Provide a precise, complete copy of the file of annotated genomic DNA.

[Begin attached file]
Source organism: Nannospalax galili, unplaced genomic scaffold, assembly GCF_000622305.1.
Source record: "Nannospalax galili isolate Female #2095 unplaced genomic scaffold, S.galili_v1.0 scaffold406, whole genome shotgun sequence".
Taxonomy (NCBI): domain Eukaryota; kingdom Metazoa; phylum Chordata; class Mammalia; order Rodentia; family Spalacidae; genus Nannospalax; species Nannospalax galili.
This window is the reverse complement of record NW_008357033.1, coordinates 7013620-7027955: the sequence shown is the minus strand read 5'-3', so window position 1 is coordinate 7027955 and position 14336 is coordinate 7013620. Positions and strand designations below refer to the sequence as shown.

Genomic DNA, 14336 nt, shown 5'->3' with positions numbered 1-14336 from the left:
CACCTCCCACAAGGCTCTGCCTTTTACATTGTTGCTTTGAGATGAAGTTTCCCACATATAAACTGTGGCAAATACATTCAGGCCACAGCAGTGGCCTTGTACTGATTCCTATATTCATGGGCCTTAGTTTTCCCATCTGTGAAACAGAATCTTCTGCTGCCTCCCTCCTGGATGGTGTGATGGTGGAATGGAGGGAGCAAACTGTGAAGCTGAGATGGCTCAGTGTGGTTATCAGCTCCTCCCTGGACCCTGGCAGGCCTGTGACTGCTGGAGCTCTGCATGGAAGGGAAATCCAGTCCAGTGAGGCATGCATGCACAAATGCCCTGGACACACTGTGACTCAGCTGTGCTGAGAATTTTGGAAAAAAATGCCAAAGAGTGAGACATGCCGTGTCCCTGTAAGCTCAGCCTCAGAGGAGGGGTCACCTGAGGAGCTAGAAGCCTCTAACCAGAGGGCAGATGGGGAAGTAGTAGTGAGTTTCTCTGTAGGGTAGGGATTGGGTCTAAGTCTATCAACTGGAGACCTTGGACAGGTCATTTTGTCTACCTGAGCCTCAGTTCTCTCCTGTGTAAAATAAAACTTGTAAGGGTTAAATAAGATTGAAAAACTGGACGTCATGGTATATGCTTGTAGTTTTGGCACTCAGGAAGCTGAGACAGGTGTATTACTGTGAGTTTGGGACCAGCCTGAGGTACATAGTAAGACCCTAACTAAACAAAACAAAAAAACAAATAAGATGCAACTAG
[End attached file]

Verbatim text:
Source organism: Nannospalax galili, unplaced genomic scaffold, assembly GCF_000622305.1.
Source record: "Nannospalax galili isolate Female #2095 unplaced genomic scaffold, S.galili_v1.0 scaffold406, whole genome shotgun sequence".
Taxonomy (NCBI): domain Eukaryota; kingdom Metazoa; phylum Chordata; class Mammalia; order Rodentia; family Spalacidae; genus Nannospalax; species Nannospalax galili.
This window is the reverse complement of record NW_008357033.1, coordinates 7013620-7027955: the sequence shown is the minus strand read 5'-3', so window position 1 is coordinate 7027955 and position 14336 is coordinate 7013620. Positions and strand designations below refer to the sequence as shown.

Genomic DNA, 14336 nt, shown 5'->3' with positions numbered 1-14336 from the left:
CACCTCCCACAAGGCTCTGCCTTTTACATTGTTGCTTTGAGATGAAGTTTCCCACATATAAACTGTGGCAAATACATTCAGGCCACAGCAGTGGCCTTGTACTGATTCCTATATTCATGGGCCTTAGTTTTCCCATCTGTGAAACAGAATCTTCTGCTGCCTCCCTCCTGGATGGTGTGATGGTGGAATGGAGGGAGCAAACTGTGAAGCTGAGATGGCTCAGTGTGGTTATCAGCTCCTCCCTGGACCCTGGCAGGCCTGTGACTGCTGGAGCTCTGCATGGAAGGGAAATCCAGTCCAGTGAGGCATGCATGCACAAATGCCCTGGACACACTGTGACTCAGCTGTGCTGAGAATTTTGGAAAAAAATGCCAAAGAGTGAGACATGCCGTGTCCCTGTAAGCTCAGCCTCAGAGGAGGGGTCACCTGAGGAGCTAGAAGCCTCTAACCAGAGGGCAGATGGGGAAGTAGTAGTGAGTTTCTCTGTAGGGTAGGGATTGGGTCTAAGTCTATCAACTGGAGACCTTGGACAGGTCATTTTGTCTACCTGAGCCTCAGTTCTCTCCTGTGTAAAATAAAACTTGTAAGGGTTAAATAAGATTGAAAAACTGGACGTCATGGTATATGCTTGTAGTTTTGGCACTCAGGAAGCTGAGACAGGTGTATTACTGTGAGTTTGGGACCAGCCTGAGGTACATAGTAAGACCCTAACTAAACAAAACAAAAAAACAAATAAGATGCAACTAG